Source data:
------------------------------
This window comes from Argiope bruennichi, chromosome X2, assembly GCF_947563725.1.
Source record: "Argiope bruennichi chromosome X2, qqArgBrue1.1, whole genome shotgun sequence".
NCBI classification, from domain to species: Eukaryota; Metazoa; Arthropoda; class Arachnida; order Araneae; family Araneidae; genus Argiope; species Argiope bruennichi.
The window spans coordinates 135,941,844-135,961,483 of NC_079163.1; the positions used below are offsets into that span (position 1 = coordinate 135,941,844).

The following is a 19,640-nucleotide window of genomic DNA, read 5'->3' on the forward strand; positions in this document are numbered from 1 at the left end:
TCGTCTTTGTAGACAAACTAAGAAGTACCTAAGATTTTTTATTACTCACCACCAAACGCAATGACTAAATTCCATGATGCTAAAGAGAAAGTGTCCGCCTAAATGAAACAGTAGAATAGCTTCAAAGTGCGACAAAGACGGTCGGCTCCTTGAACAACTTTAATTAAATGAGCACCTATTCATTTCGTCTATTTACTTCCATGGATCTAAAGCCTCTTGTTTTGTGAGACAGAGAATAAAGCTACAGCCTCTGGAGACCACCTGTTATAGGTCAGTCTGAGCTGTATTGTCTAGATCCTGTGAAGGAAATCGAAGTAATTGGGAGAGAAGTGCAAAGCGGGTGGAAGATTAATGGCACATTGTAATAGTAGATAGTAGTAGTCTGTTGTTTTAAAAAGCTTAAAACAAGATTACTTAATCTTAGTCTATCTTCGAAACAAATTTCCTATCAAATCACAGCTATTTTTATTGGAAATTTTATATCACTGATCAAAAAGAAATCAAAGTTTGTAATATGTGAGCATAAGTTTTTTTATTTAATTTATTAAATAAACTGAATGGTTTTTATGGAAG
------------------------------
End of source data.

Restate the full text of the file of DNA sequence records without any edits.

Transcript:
This window comes from Argiope bruennichi, chromosome X2, assembly GCF_947563725.1.
Source record: "Argiope bruennichi chromosome X2, qqArgBrue1.1, whole genome shotgun sequence".
NCBI classification, from domain to species: Eukaryota; Metazoa; Arthropoda; class Arachnida; order Araneae; family Araneidae; genus Argiope; species Argiope bruennichi.
The window spans coordinates 135,941,844-135,961,483 of NC_079163.1; the positions used below are offsets into that span (position 1 = coordinate 135,941,844).

The following is a 19,640-nucleotide window of genomic DNA, read 5'->3' on the forward strand; positions in this document are numbered from 1 at the left end:
TCGTCTTTGTAGACAAACTAAGAAGTACCTAAGATTTTTTATTACTCACCACCAAACGCAATGACTAAATTCCATGATGCTAAAGAGAAAGTGTCCGCCTAAATGAAACAGTAGAATAGCTTCAAAGTGCGACAAAGACGGTCGGCTCCTTGAACAACTTTAATTAAATGAGCACCTATTCATTTCGTCTATTTACTTCCATGGATCTAAAGCCTCTTGTTTTGTGAGACAGAGAATAAAGCTACAGCCTCTGGAGACCACCTGTTATAGGTCAGTCTGAGCTGTATTGTCTAGATCCTGTGAAGGAAATCGAAGTAATTGGGAGAGAAGTGCAAAGCGGGTGGAAGATTAATGGCACATTGTAATAGTAGATAGTAGTAGTCTGTTGTTTTAAAAAGCTTAAAACAAGATTACTTAATCTTAGTCTATCTTCGAAACAAATTTCCTATCAAATCACAGCTATTTTTATTGGAAATTTTATATCACTGATCAAAAAGAAATCAAAGTTTGTAATATGTGAGCATAAGTTTTTTTATTTAATTTATTAAATAAACTGAATGGTTTTTATGGAAG